Fast-forward to the day and I had 20mph winds and a decent amount of precipitation to contend with on the way down there. There’s a Rain Mode on the Trident, which turns up the traction control’s intervention and dials back the throttle response a little, so I thumbed the M button to switch. This made the journey far more palatable – particularly since I was wearing an all-in-one rain suit that acted like a sail at speeds over 60mph.
Triumph will sell you a fly screen for £105 if buffeting is a concern, however, and of course there are the usual aftermarket suspects on hand too. I’m not a massive motorway fan so personally, it’s not a huge drawback for my riding.
Still, I made it to Ian’s in one piece, and indeed around his test route as he imparted words of wisdom.
By the time we were done, the sun had come out, I’d switched back to Road mode and I had a brilliant blast home, primarily because I took the time to programme a waypoint that meant I avoided the A1.
- Miles: 1456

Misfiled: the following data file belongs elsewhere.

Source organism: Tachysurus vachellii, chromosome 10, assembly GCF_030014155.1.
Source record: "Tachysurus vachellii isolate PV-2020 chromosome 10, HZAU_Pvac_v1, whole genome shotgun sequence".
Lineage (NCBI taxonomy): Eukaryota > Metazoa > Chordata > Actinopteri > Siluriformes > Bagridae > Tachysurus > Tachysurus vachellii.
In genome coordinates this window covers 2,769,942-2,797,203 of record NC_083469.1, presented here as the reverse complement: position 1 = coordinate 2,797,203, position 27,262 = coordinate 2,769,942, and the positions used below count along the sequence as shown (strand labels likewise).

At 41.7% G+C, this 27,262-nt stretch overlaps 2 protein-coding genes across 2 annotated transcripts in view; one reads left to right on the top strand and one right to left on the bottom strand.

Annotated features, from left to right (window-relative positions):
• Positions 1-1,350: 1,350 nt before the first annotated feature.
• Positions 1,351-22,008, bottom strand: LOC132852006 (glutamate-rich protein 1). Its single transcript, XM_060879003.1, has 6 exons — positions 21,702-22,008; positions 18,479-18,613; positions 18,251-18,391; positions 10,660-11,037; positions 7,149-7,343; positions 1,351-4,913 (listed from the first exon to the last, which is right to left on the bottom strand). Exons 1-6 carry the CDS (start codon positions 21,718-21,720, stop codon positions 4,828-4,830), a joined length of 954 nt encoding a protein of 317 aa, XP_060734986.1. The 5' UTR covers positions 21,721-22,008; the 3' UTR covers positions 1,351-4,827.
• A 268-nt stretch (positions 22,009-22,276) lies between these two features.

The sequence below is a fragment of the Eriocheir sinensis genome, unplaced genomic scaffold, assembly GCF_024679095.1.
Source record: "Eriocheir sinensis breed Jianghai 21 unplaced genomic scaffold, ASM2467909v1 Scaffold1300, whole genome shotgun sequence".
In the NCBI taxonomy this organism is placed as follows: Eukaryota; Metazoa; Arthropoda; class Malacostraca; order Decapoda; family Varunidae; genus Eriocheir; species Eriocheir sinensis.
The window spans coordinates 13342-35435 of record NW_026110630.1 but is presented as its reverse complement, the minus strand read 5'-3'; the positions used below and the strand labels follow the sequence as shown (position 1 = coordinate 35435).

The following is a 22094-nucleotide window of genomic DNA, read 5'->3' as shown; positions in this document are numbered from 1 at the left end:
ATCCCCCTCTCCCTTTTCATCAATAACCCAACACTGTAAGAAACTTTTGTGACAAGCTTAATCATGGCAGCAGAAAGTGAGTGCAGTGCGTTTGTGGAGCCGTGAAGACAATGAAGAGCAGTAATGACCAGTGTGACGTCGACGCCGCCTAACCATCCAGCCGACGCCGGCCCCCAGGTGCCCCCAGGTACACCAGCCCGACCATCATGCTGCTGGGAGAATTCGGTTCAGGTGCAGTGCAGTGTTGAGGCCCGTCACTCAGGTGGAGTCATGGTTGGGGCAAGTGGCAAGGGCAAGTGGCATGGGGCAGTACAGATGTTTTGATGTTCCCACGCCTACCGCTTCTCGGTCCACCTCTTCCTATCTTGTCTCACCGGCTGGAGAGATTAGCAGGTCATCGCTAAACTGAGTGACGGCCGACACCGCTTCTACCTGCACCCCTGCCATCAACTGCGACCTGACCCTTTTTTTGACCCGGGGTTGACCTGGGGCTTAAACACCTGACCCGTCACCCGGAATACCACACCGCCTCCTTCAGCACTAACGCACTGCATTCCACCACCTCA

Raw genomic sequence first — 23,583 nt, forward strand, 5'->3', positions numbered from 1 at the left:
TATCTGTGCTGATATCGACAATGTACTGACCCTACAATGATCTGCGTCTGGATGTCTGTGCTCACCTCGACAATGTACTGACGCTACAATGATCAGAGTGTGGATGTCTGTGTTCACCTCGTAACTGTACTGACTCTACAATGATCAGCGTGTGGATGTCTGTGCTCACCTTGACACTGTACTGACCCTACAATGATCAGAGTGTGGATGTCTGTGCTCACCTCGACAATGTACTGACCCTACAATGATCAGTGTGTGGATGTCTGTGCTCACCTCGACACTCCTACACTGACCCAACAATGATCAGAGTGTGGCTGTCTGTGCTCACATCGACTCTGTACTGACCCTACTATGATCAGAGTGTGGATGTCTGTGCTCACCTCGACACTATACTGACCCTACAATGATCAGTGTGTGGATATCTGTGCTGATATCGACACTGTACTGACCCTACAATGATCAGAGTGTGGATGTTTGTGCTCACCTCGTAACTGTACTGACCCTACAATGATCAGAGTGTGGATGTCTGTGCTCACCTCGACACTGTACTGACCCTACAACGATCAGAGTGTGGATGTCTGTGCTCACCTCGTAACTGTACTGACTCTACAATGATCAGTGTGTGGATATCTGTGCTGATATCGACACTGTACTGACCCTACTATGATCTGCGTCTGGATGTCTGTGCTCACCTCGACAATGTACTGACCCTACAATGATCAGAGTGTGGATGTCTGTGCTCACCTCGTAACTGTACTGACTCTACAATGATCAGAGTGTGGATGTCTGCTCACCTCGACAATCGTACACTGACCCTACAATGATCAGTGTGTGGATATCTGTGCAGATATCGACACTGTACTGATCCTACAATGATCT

- Likes: Tech, flexible drivetrain
- Dislikes: Motorway-speed mayhem
Update 1: Three's company!
First published in MCN 26 May 2021 by Gareth Evans
When I learnt I was to be the custodian of the new Triumph Trident 660 for 2021, I was fizzing with excitement.
It’s the second big bike I’ll have spent decent time with, and on paper it looks like a fantastic step on from last year’s Royal Enfield Interceptor 650. It has a good dollop more power (thanks in part to its extra cylinder), with 80bhp on offer from the Daytona 675-derived triple, and costs a little more too, at £7195.
That extra cost accounts for additional kit, too – the Enfield didn’t have a colour TFT screen that displays speed, revs and fuel level. It didn’t have a range indicator, LED lighting, an adjustable brake lever or a pair of wonderful Michelin Road 5 tyres as standard, either.
This is an altogether betterequipped motorcycle, then. The ‘starter Triumph’ lines up against the perennial class leader in the middleweight naked class, the Yamaha MT-07, flanked by the similarly priced Honda CB650R and Kawasaki’s cheaper Z650, leaving the likes of the Interceptor firmly in the retro class.
But I wouldn’t have picked any of those. I’ve been hankering for a Triumph since I started working on MCN back in 2019 for many of the same reasons I wanted to run a Royal Enfield. I’m impressed by historic British brands that have survived financial turmoil and turned their fortunes around by making use of modern, international manufacturing standards and methodology.